A big thing that I talk about to anyone that’ll listen is the idea of technological progression versus empathic progression. As a species, our technological progression is increasing exponentially. We build on the discoveries of those who came before us, and it keeps picking up pace. Unfortunately, our empathic progression is only increasing linearly, because we don’t really place much value on being empathic, and so it muddles along in fits and starts. However, we really need to, because as our tools (and therefore our weapons) become increasingly powerful, the only thing stopping someone from ultimately pushing the button is if they’re empathic enough to understand what pushing the button will mean for those they care about, and eventually, all it takes is one button push to end everything.
So many ideas live in this one. Did this story start as a statement piece, or as a cool idea? Where did this story come from?
So this idea actually came to me when I was at the Nebula awards last year (2015). Someone (I think it was Larry Niven) was giving a speech, and he was talking about dinosaurs, and for some reason my mind wandered to the idea of what a mass extinction would look like from the perspective of being in the middle of it, and knowing how it all happened. I also tend to think that it’s entirely plausible that this is the way we go out, since we’re beginning to open up space as a new frontier, and historically, whenever you get new frontiers, you get wars between those on the frontier and those back home, and it would be ironic as hell if we killed ourselves the same way the dinosaurs went, except we did it on purpose, even knowing the consequences.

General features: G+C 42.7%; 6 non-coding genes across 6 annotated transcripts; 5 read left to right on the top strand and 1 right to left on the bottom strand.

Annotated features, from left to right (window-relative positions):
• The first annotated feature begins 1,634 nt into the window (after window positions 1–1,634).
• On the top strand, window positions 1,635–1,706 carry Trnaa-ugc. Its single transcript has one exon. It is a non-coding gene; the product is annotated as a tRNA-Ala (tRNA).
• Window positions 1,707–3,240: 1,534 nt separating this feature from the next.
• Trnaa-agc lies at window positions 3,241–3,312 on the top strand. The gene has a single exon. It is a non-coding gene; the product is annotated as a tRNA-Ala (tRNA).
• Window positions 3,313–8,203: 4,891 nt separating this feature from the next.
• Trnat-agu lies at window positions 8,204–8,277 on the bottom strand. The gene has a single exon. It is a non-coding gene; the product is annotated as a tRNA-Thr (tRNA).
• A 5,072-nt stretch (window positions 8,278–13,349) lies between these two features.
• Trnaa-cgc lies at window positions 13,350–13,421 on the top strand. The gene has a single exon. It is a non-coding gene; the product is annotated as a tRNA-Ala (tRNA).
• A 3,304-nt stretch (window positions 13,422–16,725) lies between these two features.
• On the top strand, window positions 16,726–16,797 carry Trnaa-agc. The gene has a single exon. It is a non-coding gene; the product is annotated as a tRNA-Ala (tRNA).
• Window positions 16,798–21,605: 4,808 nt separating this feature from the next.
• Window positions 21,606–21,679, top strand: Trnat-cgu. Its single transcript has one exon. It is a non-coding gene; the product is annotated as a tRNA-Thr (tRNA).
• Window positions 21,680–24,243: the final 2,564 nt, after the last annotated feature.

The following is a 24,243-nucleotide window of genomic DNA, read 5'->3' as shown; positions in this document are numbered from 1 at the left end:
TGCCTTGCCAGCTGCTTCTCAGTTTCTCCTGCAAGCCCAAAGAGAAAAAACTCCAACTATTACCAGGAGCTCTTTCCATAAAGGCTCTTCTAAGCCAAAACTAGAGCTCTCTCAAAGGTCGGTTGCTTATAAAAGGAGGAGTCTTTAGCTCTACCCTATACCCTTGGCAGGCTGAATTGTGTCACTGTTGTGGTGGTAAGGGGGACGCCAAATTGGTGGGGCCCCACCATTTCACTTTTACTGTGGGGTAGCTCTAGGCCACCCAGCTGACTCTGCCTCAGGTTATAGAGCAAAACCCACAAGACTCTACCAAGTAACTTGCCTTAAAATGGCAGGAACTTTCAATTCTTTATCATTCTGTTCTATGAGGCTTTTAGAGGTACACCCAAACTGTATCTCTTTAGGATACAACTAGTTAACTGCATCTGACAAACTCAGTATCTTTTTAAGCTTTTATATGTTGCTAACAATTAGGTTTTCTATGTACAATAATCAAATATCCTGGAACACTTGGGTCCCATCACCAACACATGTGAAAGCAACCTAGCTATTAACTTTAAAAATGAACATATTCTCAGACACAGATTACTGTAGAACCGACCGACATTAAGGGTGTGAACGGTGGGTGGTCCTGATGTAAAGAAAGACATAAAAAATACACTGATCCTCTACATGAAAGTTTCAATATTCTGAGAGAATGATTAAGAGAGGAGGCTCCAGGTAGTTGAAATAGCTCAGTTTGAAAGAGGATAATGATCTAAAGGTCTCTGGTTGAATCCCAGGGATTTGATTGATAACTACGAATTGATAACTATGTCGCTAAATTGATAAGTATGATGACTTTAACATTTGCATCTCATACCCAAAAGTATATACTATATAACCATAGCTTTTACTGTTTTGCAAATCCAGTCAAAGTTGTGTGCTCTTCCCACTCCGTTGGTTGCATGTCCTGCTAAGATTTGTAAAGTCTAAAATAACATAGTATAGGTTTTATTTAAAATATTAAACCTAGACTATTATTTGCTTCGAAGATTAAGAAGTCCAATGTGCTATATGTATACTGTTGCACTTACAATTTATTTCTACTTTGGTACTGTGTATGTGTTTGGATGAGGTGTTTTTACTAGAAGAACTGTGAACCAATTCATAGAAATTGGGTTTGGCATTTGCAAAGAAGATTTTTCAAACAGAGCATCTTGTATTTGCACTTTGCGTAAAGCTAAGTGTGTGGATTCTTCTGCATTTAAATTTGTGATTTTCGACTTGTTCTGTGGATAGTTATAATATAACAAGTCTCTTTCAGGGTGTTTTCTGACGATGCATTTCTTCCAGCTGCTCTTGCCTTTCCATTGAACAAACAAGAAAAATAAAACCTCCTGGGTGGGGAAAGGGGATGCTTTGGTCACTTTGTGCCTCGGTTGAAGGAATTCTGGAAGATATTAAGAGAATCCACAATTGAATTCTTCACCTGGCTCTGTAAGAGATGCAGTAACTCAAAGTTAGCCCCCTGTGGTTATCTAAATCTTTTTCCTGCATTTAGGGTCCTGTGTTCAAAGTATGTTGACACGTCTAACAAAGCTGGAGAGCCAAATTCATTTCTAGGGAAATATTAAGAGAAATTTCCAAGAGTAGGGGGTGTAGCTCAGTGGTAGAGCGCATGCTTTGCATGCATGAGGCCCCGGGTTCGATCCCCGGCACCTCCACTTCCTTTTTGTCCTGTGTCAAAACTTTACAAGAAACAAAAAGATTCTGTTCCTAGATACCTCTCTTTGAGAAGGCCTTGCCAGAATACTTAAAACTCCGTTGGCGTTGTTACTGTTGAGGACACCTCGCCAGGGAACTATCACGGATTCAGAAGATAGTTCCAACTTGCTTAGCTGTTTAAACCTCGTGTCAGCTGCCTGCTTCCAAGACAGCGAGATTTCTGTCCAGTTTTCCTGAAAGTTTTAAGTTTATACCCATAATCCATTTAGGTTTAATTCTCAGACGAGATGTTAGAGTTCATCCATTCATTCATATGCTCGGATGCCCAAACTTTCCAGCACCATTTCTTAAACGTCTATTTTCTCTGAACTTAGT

I’m a blast at parties!
Is there anything about this story that I haven’t asked, that you’d really like to share with readers?
One thing that I thought was a big part to the piece is that you don’t know who the narrator is. There’s no gender, no name, no hint of sexuality, nothing except a blank slate on which you, the reader, write your own view of the world (and that’s important to me, because everyone should be able to see something they can relate to in a story). At the end of the story, does the narrator fall into the planet, one last sacrifice to the death of a species? Or does the narrator fall outwards, follow Fang (as a friend? a partner? A spouse?), maybe beat the odds and restart humanity again? Only you know. What you see there is what you bring.
Thanks so much for the story. For me, at least, obviously, it carries a lot of elements that can be brought into larger, longer conversations, despite its brevity. What are you working on now that we can look forward to?
Right now I’m working on the sequel to Prime: A Genesis Series Event, which is an SF book I co-authored with my good friend Andy Reiner. The sequel is called Splice, and I’m really excited for people who liked Prime to get a chance to read it. We learned a lot writing the first one (Prime’s a bit rough, and mistakes were made), but I think Splice is going to be pretty awesome. We’re hoping to have it out before the end of the year on Amazon.